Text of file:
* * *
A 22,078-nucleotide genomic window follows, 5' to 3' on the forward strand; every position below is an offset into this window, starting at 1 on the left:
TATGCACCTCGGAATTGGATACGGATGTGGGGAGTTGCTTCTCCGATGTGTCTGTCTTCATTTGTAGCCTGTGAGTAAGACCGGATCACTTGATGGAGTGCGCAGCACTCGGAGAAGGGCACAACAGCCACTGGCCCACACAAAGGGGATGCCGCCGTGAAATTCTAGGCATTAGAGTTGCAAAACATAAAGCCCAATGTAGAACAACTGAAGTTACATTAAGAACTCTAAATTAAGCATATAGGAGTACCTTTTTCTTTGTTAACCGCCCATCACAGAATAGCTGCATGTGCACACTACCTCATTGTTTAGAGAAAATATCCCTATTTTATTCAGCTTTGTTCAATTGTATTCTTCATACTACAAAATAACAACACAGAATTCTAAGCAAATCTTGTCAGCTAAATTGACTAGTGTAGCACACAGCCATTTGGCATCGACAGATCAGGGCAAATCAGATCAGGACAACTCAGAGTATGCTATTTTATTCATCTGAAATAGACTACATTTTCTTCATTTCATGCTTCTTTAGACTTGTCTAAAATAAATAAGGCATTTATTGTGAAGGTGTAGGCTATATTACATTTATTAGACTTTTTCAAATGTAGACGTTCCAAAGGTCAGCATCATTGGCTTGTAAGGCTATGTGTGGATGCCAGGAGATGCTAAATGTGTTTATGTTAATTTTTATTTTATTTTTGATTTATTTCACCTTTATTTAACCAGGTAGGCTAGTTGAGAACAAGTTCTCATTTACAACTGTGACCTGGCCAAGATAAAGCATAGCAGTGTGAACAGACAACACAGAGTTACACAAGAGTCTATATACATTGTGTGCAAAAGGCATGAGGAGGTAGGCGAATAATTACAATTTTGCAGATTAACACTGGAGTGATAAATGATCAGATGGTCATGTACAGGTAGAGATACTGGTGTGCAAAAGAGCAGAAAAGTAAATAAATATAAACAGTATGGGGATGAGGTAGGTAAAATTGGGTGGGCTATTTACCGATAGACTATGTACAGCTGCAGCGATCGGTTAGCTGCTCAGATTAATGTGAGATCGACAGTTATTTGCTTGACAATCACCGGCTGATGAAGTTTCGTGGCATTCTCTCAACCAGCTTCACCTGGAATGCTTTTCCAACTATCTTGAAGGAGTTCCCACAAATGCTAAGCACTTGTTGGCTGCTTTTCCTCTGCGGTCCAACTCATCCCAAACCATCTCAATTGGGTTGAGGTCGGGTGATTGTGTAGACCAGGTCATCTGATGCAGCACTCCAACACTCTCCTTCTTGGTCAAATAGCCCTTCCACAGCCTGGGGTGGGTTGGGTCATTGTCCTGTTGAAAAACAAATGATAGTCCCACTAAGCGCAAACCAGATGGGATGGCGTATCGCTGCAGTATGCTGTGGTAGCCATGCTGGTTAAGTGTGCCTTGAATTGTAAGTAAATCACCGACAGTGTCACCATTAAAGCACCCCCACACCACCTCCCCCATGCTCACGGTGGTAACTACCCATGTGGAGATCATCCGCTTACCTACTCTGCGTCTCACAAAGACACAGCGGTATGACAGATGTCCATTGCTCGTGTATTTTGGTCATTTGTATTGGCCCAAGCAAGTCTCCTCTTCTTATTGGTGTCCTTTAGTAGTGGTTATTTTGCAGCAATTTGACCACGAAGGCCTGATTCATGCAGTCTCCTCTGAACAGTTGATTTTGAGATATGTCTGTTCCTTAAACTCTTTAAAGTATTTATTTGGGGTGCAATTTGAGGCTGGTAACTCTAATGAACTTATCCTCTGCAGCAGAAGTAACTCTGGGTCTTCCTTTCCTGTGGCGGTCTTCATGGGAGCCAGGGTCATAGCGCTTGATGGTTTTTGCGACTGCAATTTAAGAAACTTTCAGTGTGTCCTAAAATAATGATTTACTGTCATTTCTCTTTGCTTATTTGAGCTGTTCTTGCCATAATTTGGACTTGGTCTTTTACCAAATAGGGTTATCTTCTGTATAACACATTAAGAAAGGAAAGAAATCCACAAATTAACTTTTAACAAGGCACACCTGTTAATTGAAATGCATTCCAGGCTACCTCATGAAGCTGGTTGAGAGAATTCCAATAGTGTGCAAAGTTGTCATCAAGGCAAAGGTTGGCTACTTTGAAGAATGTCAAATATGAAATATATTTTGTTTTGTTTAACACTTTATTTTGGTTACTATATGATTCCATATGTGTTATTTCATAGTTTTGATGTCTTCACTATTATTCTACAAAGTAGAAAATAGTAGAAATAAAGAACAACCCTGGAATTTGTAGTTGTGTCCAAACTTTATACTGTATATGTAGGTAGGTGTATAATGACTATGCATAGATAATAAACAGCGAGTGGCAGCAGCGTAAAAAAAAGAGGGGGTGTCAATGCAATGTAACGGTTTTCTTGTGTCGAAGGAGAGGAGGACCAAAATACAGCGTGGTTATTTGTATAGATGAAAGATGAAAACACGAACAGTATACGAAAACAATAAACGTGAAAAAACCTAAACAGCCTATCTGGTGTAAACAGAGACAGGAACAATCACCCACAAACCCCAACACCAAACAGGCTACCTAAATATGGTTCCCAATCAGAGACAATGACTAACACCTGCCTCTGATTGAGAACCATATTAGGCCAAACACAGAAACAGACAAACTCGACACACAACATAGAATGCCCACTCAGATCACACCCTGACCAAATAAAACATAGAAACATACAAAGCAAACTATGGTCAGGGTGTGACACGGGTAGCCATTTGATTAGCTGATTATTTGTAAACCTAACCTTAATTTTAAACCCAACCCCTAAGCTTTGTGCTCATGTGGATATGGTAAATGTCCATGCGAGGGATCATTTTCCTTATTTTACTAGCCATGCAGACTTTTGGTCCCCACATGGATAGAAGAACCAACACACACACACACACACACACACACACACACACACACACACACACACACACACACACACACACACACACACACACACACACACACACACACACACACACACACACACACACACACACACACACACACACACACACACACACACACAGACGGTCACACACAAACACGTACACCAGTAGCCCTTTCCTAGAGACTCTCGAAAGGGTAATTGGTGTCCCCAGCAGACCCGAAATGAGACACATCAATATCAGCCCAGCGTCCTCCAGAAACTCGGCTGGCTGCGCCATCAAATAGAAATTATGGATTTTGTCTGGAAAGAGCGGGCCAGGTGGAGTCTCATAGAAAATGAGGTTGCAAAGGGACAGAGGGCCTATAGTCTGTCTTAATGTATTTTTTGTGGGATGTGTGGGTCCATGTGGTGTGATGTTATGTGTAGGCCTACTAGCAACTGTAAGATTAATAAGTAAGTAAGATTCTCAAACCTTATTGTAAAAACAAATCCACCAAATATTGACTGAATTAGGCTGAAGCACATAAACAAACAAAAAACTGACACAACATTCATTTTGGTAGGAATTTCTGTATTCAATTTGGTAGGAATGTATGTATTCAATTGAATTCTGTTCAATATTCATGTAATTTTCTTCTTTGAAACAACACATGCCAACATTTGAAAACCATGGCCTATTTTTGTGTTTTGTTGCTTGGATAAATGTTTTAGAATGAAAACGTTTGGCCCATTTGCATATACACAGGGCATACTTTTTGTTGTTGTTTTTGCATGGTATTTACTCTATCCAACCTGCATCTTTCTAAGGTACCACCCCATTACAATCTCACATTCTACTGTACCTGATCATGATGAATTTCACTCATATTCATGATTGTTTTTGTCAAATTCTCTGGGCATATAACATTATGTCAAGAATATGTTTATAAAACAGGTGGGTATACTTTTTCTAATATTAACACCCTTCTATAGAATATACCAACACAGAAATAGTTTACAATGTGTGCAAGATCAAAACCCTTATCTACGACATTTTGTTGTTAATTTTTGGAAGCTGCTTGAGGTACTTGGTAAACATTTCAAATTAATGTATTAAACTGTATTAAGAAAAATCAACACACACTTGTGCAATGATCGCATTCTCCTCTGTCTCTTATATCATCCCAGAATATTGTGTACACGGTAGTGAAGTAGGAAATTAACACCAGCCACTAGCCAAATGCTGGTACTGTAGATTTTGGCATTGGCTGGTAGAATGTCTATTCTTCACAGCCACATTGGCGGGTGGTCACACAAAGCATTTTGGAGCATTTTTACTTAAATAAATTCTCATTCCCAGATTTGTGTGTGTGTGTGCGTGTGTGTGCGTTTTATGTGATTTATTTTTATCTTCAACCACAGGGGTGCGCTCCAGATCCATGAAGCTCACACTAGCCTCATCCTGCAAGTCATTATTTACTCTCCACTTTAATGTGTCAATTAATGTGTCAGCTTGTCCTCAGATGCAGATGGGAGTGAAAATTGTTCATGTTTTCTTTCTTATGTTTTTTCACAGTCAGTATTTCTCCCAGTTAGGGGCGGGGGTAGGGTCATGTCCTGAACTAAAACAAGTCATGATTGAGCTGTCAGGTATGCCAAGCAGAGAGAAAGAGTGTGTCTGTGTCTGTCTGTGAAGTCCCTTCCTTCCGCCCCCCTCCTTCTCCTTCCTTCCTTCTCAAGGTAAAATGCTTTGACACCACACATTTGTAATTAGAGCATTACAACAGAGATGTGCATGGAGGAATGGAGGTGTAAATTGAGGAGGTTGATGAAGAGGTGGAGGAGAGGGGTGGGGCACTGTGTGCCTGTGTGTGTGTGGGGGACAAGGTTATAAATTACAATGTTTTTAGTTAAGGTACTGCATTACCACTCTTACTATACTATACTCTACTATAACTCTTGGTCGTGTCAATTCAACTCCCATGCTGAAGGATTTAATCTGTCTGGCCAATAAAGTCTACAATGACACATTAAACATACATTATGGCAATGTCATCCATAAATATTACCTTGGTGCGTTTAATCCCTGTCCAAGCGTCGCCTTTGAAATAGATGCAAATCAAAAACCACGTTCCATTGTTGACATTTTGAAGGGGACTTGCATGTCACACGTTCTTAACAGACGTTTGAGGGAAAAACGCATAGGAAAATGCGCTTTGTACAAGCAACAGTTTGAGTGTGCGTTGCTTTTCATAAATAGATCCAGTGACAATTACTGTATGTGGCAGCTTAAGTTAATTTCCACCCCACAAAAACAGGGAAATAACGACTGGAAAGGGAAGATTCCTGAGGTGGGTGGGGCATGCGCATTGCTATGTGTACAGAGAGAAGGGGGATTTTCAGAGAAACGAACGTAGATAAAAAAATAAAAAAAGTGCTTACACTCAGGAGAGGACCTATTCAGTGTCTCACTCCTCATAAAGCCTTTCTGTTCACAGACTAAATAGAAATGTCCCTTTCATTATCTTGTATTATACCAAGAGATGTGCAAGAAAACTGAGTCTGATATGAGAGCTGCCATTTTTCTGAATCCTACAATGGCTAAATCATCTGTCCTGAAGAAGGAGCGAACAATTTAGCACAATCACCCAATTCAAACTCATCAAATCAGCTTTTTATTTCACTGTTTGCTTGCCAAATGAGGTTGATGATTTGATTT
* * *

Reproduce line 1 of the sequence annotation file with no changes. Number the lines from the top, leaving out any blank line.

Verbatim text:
A 22,078-nucleotide genomic window follows, 5' to 3' on the forward strand; every position below is an offset into this window, starting at 1 on the left: